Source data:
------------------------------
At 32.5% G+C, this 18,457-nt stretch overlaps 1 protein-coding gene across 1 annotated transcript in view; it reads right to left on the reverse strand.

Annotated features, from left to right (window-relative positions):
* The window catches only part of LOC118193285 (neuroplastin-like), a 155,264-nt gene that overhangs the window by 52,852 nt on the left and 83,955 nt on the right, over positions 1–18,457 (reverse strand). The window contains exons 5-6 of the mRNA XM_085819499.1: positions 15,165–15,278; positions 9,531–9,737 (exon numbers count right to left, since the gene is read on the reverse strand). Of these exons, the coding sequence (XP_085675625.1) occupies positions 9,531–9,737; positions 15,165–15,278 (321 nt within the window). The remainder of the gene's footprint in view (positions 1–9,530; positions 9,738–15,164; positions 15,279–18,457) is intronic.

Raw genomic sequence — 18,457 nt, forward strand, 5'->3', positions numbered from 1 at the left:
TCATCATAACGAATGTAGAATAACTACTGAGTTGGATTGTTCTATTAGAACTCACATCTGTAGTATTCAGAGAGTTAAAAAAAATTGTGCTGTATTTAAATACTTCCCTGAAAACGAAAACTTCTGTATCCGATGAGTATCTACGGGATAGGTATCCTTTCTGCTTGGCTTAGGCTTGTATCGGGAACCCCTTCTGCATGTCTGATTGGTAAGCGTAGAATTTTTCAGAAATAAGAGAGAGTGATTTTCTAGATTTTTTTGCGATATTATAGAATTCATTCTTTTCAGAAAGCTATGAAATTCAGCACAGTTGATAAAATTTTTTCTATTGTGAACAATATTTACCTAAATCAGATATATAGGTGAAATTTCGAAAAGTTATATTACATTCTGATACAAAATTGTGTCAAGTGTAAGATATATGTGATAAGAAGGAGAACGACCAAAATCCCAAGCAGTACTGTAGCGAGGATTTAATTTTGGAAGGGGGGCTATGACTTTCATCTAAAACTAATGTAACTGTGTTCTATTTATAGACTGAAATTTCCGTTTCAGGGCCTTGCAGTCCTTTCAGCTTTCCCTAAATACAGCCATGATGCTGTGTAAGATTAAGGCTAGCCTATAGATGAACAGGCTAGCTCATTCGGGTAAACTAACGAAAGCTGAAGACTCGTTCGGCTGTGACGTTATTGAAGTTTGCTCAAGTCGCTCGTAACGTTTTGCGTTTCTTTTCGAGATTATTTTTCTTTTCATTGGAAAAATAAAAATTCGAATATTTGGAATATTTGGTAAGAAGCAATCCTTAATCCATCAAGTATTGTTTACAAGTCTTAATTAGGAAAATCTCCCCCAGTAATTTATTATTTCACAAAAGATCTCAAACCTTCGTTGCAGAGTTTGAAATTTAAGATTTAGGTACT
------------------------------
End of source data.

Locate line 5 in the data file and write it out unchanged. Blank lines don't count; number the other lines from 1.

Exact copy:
TCATCATAACGAATGTAGAATAACTACTGAGTTGGATTGTTCTATTAGAACTCACATCTGTAGTATTCAGAGAGTTAAAAAAAATTGTGCTGTATTTAAATACTTCCCTGAAAACGAAAACTTCTGTATCCGATGAGTATCTACGGGATAGGTATCCTTTCTGCTTGGCTTAGGCTTGTATCGGGAACCCCTTCTGCATGTCTGATTGGTAAGCGTAGAATTTTTCAGAAATAAGAGAGAGTGATTTTCTAGATTTTTTTGCGATATTATAGAATTCATTCTTTTCAGAAAGCTATGAAATTCAGCACAGTTGATAAAATTTTTTCTATTGTGAACAATATTTACCTAAATCAGATATATAGGTGAAATTTCGAAAAGTTATATTACATTCTGATACAAAATTGTGTCAAGTGTAAGATATATGTGATAAGAAGGAGAACGACCAAAATCCCAAGCAGTACTGTAGCGAGGATTTAATTTTGGAAGGGGGGCTATGACTTTCATCTAAAACTAATGTAACTGTGTTCTATTTATAGACTGAAATTTCCGTTTCAGGGCCTTGCAGTCCTTTCAGCTTTCCCTAAATACAGCCATGATGCTGTGTAAGATTAAGGCTAGCCTATAGATGAACAGGCTAGCTCATTCGGGTAAACTAACGAAAGCTGAAGACTCGTTCGGCTGTGACGTTATTGAAGTTTGCTCAAGTCGCTCGTAACGTTTTGCGTTTCTTTTCGAGATTATTTTTCTTTTCATTGGAAAAATAAAAATTCGAATATTTGGAATATTTGGTAAGAAGCAATCCTTAATCCATCAAGTATTGTTTACAAGTCTTAATTAGGAAAATCTCCCCCAGTAATTTATTATTTCACAAAAGATCTCAAACCTTCGTTGCAGAGTTTGAAATTTAAGATTTAGGTACT